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Spruyt: Institutional selection in international relations

Disclaimer. Don't rely on these old notes in lieu of reading the literature, but they can jog your memory. As a grad student long ago, my peers and I collaborated to write and exchange summaries of political science research. I posted them to a wiki-style website. "Wikisum" is now dead but archived here. I cannot vouch for these notes' accuracy, nor can I say who wrote them.

Spruyt. 1994. Institutional selection in international relations: State anarchy as order. International Organization 98 (autumn): 527-557.



An external change (the "emerging precapitalist economic environment," pg 529) rendered old ways of organization (feudalism, empire, the church universal) unsuitable. Three new ways of organizing competed to replace it: city-states (e.g. Bremen), city leagues (e.g. Hanseatic), and sovereign-territorial states (e.g. what became the Westphalia system). The question: why did the latter win? The answer: because it combined internal hierarchy with territorially-defined authority.

Evolutionary Analogy

"This article does not examine the origins of these organizations [the three competing systems]. The literature on state formation is vast and diverse, and no attempt is made to engage the literature on the emergence of particular systems of rule. There is no suggestion that the territorial state emerged as an optimal solution to individual preferences. Rather, I examine why sovereign territorial states eventually displaced other institutional possibilities in Europe. The emphasis is thus placed on explaining selection among already existing alternatives." In other words, this is a Darwinistic theory. The first step is to explain the emergence of new forms; the second is to explain the selection mechanism that eliminates some of those forms. This article examines only the second step (but Spruyt's 1994 book examines both steps).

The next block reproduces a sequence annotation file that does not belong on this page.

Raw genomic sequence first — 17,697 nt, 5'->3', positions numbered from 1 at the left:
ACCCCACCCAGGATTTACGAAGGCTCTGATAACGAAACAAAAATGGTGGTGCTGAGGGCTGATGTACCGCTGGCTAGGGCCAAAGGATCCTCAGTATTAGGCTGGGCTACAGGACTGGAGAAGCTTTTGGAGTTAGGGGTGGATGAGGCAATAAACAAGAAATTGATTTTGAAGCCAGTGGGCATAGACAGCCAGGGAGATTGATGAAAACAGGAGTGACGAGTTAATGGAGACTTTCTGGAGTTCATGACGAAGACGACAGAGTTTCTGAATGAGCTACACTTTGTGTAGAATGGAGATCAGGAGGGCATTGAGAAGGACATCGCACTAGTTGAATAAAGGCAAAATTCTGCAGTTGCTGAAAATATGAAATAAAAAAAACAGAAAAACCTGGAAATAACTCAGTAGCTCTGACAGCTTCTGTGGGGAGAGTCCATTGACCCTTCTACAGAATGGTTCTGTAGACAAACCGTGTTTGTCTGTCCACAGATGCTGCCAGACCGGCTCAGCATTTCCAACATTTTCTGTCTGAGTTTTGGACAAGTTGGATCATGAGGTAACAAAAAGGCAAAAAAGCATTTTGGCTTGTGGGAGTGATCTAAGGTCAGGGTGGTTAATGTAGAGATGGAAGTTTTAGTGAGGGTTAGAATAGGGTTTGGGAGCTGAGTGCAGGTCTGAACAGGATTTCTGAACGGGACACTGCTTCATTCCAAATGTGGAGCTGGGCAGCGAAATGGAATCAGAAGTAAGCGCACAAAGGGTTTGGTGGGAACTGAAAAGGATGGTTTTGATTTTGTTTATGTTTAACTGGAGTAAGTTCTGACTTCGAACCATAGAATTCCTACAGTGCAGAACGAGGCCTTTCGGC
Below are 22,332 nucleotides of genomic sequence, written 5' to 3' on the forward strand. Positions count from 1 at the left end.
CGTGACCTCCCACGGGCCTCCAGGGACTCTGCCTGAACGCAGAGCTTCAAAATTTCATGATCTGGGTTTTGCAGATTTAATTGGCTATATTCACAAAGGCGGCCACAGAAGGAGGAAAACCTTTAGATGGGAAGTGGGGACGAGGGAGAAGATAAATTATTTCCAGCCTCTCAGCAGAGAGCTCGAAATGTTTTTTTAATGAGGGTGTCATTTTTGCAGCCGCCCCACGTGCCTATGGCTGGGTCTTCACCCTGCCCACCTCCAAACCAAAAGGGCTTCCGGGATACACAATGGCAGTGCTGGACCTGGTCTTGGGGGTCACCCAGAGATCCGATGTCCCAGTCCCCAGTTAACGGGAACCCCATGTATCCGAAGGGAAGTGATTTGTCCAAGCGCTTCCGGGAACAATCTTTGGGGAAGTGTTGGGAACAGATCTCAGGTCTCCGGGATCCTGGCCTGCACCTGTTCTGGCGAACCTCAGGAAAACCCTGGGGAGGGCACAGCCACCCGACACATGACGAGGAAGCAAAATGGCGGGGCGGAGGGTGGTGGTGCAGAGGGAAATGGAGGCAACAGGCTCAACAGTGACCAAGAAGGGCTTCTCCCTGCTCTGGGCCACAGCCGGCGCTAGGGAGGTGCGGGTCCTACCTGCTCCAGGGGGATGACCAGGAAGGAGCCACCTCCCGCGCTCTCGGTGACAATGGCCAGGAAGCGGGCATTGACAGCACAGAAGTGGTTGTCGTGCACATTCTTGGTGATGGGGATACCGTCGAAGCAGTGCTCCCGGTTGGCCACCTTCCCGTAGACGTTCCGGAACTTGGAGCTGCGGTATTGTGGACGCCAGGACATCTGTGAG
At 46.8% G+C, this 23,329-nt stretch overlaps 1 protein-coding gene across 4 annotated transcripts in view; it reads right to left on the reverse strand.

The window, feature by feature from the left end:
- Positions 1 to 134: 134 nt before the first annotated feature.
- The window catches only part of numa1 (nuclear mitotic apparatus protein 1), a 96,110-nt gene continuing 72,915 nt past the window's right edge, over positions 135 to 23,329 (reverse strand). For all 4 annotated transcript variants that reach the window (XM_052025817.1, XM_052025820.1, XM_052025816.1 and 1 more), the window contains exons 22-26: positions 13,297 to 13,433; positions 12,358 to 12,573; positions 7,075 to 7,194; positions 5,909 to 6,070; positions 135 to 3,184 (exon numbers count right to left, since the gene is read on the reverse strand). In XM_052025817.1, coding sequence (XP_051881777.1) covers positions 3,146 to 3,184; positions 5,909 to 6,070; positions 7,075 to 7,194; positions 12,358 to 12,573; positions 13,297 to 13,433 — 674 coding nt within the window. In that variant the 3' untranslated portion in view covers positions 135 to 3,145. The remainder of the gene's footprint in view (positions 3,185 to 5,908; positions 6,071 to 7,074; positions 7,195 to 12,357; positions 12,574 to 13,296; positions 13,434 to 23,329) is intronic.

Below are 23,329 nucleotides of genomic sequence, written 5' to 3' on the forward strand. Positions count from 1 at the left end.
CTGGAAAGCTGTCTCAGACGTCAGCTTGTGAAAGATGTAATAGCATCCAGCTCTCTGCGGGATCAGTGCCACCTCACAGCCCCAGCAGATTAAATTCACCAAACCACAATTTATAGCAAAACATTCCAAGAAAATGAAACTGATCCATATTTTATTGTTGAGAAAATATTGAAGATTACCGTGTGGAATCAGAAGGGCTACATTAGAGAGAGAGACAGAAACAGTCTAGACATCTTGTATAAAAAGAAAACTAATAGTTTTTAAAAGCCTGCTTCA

Main Argument

"I argue that the sovereign territorial state prevailed because it proved more effective at preventing defection by its members, reducing internal transaction costs, and making credible commitments to other units. It did this in three ways. First, sovereign rulers were better at centralizing jurisdiction and authority. Consequently, they were in a better position to prevent free riding and to gradually rationalize their economies and standardize coinage and weights and measures. This economic rationalization corresponded with a greater capacity to wage war. The institutional makeup of sovereign territorial states thus gave them competitive advantages over other organizational possibilities.

"Second, sovereign territoriality, when confirmed to other actors, was a means of structuring interunit behavior. States, or rather the political and social elites within sovereign states, preferred similar types of units in their environment because sovereign rulers could more credibly commit the members of their organization (through their control of free riding and defection) and because their authority was exactly specified by territorial parameters.